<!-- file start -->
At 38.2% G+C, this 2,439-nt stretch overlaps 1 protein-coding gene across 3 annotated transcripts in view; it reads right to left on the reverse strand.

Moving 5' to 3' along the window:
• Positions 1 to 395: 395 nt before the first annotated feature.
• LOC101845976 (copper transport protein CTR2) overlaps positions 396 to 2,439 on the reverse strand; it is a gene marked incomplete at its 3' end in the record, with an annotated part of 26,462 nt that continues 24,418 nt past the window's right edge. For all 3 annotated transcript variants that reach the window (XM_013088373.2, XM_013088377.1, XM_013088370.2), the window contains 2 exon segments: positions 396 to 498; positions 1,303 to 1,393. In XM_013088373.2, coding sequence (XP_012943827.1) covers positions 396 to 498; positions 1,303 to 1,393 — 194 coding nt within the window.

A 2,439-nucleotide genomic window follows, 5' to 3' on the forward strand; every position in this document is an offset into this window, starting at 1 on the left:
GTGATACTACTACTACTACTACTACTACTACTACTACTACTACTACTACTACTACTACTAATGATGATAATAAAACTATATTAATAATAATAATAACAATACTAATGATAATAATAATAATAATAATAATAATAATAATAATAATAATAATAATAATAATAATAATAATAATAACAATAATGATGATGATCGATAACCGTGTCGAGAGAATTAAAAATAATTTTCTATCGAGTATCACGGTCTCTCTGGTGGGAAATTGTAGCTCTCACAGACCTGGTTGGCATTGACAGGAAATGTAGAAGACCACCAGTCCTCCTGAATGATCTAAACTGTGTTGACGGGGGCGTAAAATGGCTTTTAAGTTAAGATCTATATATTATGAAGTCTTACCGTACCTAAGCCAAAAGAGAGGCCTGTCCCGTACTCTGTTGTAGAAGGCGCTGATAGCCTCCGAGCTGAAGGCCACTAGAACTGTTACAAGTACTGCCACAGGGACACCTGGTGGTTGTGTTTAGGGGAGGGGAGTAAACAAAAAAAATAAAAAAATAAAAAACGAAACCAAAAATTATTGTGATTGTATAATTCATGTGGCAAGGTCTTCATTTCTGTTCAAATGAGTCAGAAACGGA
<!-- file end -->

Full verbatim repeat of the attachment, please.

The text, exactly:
At 38.2% G+C, this 2,439-nt stretch overlaps 1 protein-coding gene across 3 annotated transcripts in view; it reads right to left on the reverse strand.

Moving 5' to 3' along the window:
• Positions 1 to 395: 395 nt before the first annotated feature.
• LOC101845976 (copper transport protein CTR2) overlaps positions 396 to 2,439 on the reverse strand; it is a gene marked incomplete at its 3' end in the record, with an annotated part of 26,462 nt that continues 24,418 nt past the window's right edge. For all 3 annotated transcript variants that reach the window (XM_013088373.2, XM_013088377.1, XM_013088370.2), the window contains 2 exon segments: positions 396 to 498; positions 1,303 to 1,393. In XM_013088373.2, coding sequence (XP_012943827.1) covers positions 396 to 498; positions 1,303 to 1,393 — 194 coding nt within the window.

A 2,439-nucleotide genomic window follows, 5' to 3' on the forward strand; every position in this document is an offset into this window, starting at 1 on the left:
GTGATACTACTACTACTACTACTACTACTACTACTACTACTACTACTACTACTACTACTAATGATGATAATAAAACTATATTAATAATAATAATAACAATACTAATGATAATAATAATAATAATAATAATAATAATAATAATAATAATAATAATAATAATAATAATAATAATAACAATAATGATGATGATCGATAACCGTGTCGAGAGAATTAAAAATAATTTTCTATCGAGTATCACGGTCTCTCTGGTGGGAAATTGTAGCTCTCACAGACCTGGTTGGCATTGACAGGAAATGTAGAAGACCACCAGTCCTCCTGAATGATCTAAACTGTGTTGACGGGGGCGTAAAATGGCTTTTAAGTTAAGATCTATATATTATGAAGTCTTACCGTACCTAAGCCAAAAGAGAGGCCTGTCCCGTACTCTGTTGTAGAAGGCGCTGATAGCCTCCGAGCTGAAGGCCACTAGAACTGTTACAAGTACTGCCACAGGGACACCTGGTGGTTGTGTTTAGGGGAGGGGAGTAAACAAAAAAAATAAAAAAATAAAAAACGAAACCAAAAATTATTGTGATTGTATAATTCATGTGGCAAGGTCTTCATTTCTGTTCAAATGAGTCAGAAACGGA